A US private equity company has been accused of misleading the government about the biggest sale of state assets in UK history.
BBC Panorama has discovered Cerberus told the government it was planning to offer homeowners better mortgage deals before its £13bn purchase of former Northern Rock mortgages in 2016.
But the company hasn't provided any new mortgages and 65,000 homeowners are still trapped on high interest rates.
Cerberus denies the allegation.
Many of the homeowners are mortgage prisoners, who cannot shop around for a better deal because their loans are too large or their credit rating has been damaged.
Lisa and Mark Elkins have to pay £2,500 a month on their mortgage because their interest rate is nearly 5%. That's about three times the best market rate.
They have tried to keep up with the monthly payments by taking on extra jobs and working long hours. The couple has also borrowed £20,000 from family and friends.
But Lisa says they now have no choice but to sell their home of 15 years: "I love the neighbours and I love the house but it's become a rock around my neck. You feel like you're sinking and you can't get up and I can't have that any more."
The couple has been trapped on high interest rates since the government took over Northern Rock in 2007.
BBC Panorama has calculated that the high rates have cost the Elkins an additional £30,000 over the past decade.
Mark tells the programme the money could have transformed their lives: "We wouldn't have been forced into taking on loans from family and struggling. I could have a day or two days off, I could have had a weekend."
The Labour peer Lord McFall says that many homeowners are paying large amounts of extra interest: "In some of the case studies I've seen, people with a mortgage would be paying an extra £40-50,000 in the mortgage before it's completed. That is totally unacceptable."
At the time of the £13bn sale, the government bank, UKAR, told Lord McFall that homeowners should get better mortgage deals from Cerberus.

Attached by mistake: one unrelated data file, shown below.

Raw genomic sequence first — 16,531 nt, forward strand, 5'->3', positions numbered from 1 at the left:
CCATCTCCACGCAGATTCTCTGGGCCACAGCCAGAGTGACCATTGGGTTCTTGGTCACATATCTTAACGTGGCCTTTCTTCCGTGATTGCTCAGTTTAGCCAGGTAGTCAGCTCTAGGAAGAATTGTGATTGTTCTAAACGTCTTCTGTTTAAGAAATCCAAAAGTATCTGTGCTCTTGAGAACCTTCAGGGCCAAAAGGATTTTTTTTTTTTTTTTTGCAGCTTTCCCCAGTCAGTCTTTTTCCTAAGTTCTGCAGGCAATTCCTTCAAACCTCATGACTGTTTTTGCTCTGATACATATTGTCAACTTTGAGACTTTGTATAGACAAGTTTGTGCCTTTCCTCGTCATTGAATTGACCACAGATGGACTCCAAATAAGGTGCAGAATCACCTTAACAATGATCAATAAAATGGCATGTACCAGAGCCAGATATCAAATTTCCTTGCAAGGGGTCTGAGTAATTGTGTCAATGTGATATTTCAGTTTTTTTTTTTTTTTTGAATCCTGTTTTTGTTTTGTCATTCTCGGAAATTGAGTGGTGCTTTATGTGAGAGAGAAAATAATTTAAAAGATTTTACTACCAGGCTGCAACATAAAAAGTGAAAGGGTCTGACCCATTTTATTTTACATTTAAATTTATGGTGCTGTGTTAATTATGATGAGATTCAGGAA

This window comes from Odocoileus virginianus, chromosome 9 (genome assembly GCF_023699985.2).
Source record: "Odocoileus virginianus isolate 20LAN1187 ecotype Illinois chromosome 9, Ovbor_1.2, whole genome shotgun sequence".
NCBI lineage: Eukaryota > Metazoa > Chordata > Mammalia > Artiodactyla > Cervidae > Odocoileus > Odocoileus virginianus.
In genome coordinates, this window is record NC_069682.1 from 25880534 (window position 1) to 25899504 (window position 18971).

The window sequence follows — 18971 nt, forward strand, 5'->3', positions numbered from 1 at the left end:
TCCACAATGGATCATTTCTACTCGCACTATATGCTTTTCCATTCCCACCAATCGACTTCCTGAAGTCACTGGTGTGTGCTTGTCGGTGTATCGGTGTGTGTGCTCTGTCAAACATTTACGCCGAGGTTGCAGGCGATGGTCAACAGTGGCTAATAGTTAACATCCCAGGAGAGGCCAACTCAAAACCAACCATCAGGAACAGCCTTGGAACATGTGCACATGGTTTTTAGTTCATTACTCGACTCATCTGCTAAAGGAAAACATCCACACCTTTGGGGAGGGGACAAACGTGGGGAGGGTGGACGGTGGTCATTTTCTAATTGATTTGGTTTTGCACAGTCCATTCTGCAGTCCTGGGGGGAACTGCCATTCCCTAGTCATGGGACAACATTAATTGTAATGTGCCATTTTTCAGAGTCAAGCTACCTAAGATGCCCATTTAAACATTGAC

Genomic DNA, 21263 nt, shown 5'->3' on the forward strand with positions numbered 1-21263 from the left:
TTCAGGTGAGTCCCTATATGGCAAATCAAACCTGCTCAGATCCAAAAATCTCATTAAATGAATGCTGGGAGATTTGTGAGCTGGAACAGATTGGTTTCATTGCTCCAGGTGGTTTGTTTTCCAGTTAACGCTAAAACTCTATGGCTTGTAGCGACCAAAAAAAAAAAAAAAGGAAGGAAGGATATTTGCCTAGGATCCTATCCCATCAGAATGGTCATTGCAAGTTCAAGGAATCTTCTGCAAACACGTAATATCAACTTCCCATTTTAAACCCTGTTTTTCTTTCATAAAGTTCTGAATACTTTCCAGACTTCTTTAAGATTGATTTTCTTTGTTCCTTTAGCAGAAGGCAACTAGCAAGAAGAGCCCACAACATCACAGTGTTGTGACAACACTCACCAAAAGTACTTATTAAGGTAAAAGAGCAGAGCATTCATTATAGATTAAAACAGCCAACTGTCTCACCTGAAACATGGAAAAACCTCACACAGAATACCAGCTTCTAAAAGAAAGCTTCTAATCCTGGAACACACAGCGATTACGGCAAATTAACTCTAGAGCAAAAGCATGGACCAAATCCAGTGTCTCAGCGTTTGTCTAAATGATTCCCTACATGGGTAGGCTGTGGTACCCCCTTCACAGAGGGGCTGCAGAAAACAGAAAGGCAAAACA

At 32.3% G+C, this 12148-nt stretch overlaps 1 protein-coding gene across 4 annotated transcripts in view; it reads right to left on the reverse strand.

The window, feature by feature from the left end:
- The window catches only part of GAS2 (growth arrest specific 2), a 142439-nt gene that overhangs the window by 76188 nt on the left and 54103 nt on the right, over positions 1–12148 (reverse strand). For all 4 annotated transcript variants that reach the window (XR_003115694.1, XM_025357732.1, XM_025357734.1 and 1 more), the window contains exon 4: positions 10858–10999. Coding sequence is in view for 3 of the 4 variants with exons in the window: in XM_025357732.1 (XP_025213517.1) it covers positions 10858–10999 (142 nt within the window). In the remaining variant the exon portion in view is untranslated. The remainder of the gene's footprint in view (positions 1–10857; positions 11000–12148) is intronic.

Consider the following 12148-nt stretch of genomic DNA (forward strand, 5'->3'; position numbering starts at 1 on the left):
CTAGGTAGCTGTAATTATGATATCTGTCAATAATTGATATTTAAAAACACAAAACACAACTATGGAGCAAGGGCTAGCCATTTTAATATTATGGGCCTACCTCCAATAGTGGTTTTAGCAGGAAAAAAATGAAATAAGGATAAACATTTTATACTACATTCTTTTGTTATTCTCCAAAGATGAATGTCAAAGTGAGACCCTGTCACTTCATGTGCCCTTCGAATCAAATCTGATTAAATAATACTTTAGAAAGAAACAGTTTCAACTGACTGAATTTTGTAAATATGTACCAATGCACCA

In a letter to the peer, UKAR said that "by returning ownership to the private sector the option to be offered new deals, extra lending and fixed rates should become available to them".
A UKAR spokesman told the programme that Cerberus had the ability to lend to the former Northern Rock customers and that UKAR believed they intended to do so.
"The reply to Lord McFall sent on behalf of the UKAR board of directors was based on information presented to UKAR and the board had no reason to disbelieve this at that time."
Panorama understands that the information presented to UKAR was in the pitch documents Cerberus submitted when it applied to buy the mortgages.
They said they planned to "evolve into an online challenger bank" providing customers with "a wider range of products".
Before the sale was finalised, however, the Financial Conduct Authority told Cerberus it couldn't offer new mortgages until it put the right systems and people in place. Nearly three years later, Cerberus still hasn't done that.
The private equity firm said: "Cerberus and our affiliates take great pride in being good corporate citizens who are committed to compliance with the strongest ethical standards and all legislative and regulatory requirements. We reject any allegations by BBC Panorama to the contrary."
Mistakes and complaints
Some of the homeowners say that as well as paying high interest rates, they have also been poorly treated by Cerberus.
Rachel and Adrian Neale, from Hinckley, fell into arrears on their mortgage when Rachel became seriously ill with Crohn's Disease.
They have paid off most of the arrears and have kept up their monthly payments with Cerberus's mortgage company, Landmark Mortgages. But Landmark keeps making mistakes and issuing default notices.
The couple say they have already made about 70 complaints and that nearly all have been upheld.
"You're in their palm basically," said Adrian. "They can do what they want, that's how it makes you feel, they can pull the rug from underneath you at any time."
It can take hours on the phone to sort out the mistakes and the default notices have badly affected Adrian's building business.
"I can't take on big jobs because I can't gain credit to fund a big job. Building merchants, credit accounts, I can't get access to it and it's held me back massively really in my business."
Landmark says it is committed to high standards of fair customer treatment: "Our staff are trained to deliver fair, consistent and right customer outcomes. Landmark promotes high conduct standards, adopting a tailored approach to customers experiencing financial hardship to ensure we find a suitable and fair solution."